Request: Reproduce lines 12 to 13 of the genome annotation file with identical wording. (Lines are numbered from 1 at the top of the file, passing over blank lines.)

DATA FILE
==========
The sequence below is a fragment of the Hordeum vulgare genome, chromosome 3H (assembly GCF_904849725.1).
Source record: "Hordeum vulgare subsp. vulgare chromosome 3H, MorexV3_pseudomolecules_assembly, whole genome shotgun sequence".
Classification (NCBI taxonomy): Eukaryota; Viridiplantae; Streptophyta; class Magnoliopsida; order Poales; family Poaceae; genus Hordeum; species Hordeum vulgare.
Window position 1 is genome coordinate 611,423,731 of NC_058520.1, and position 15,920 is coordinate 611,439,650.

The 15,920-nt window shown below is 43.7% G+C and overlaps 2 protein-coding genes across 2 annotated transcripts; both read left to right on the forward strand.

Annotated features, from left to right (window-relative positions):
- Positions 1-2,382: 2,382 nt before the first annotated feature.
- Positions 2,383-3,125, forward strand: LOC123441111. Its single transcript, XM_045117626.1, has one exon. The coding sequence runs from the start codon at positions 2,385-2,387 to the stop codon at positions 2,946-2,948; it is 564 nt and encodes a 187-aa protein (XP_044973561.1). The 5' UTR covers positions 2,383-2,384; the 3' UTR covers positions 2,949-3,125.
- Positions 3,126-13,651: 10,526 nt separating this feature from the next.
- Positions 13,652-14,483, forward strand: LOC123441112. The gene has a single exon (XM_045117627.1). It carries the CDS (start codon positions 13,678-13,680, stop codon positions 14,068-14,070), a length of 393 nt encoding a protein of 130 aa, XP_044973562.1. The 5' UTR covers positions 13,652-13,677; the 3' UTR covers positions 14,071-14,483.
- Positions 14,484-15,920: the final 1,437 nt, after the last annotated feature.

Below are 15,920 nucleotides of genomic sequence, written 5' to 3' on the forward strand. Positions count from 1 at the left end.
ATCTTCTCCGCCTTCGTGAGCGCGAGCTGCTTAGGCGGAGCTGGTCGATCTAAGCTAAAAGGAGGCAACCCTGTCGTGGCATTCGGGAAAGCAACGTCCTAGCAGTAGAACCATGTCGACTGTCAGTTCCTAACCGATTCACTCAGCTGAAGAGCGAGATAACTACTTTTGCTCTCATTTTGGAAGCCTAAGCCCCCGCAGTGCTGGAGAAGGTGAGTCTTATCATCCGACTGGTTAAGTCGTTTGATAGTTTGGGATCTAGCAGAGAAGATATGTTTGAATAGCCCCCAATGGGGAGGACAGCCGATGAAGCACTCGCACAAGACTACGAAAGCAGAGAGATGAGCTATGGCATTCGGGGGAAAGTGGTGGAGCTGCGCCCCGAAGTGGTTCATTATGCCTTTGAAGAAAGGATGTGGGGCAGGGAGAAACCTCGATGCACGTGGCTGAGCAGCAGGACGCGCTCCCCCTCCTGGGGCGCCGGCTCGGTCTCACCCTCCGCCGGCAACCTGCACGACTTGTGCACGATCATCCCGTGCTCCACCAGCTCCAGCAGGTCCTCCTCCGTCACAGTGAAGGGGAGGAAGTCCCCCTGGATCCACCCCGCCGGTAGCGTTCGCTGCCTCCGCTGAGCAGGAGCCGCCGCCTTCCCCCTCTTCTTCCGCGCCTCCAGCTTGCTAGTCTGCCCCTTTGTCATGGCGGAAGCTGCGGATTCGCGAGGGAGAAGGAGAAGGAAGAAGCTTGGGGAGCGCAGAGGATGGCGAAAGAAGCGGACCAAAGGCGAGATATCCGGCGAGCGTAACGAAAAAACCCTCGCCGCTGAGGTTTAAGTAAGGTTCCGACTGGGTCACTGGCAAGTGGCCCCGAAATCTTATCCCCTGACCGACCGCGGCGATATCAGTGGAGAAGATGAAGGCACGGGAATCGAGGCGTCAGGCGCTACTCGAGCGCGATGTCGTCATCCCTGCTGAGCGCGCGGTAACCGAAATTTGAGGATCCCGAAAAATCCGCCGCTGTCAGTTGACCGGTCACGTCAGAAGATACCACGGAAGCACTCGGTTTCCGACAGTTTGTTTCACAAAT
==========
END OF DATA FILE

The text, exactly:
Below are 15,920 nucleotides of genomic sequence, written 5' to 3' on the forward strand. Positions count from 1 at the left end.
ATCTTCTCCGCCTTCGTGAGCGCGAGCTGCTTAGGCGGAGCTGGTCGATCTAAGCTAAAAGGAGGCAACCCTGTCGTGGCATTCGGGAAAGCAACGTCCTAGCAGTAGAACCATGTCGACTGTCAGTTCCTAACCGATTCACTCAGCTGAAGAGCGAGATAACTACTTTTGCTCTCATTTTGGAAGCCTAAGCCCCCGCAGTGCTGGAGAAGGTGAGTCTTATCATCCGACTGGTTAAGTCGTTTGATAGTTTGGGATCTAGCAGAGAAGATATGTTTGAATAGCCCCCAATGGGGAGGACAGCCGATGAAGCACTCGCACAAGACTACGAAAGCAGAGAGATGAGCTATGGCATTCGGGGGAAAGTGGTGGAGCTGCGCCCCGAAGTGGTTCATTATGCCTTTGAAGAAAGGATGTGGGGCAGGGAGAAACCTCGATGCACGTGGCTGAGCAGCAGGACGCGCTCCCCCTCCTGGGGCGCCGGCTCGGTCTCACCCTCCGCCGGCAACCTGCACGACTTGTGCACGATCATCCCGTGCTCCACCAGCTCCAGCAGGTCCTCCTCCGTCACAGTGAAGGGGAGGAAGTCCCCCTGGATCCACCCCGCCGGTAGCGTTCGCTGCCTCCGCTGAGCAGGAGCCGCCGCCTTCCCCCTCTTCTTCCGCGCCTCCAGCTTGCTAGTCTGCCCCTTTGTCATGGCGGAAGCTGCGGATTCGCGAGGGAGAAGGAGAAGGAAGAAGCTTGGGGAGCGCAGAGGATGGCGAAAGAAGCGGACCAAAGGCGAGATATCCGGCGAGCGTAACGAAAAAACCCTCGCCGCTGAGGTTTAAGTAAGGTTCCGACTGGGTCACTGGCAAGTGGCCCCGAAATCTTATCCCCTGACCGACCGCGGCGATATCAGTGGAGAAGATGAAGGCACGGGAATCGAGGCGTCAGGCGCTACTCGAGCGCGATGTCGTCATCCCTGCTGAGCGCGCGGTAACCGAAATTTGAGGATCCCGAAAAATCCGCCGCTGTCAGTTGACCGGTCACGTCAGAAGATACCACGGAAGCACTCGGTTTCCGACAGTTTGTTTCACAAAT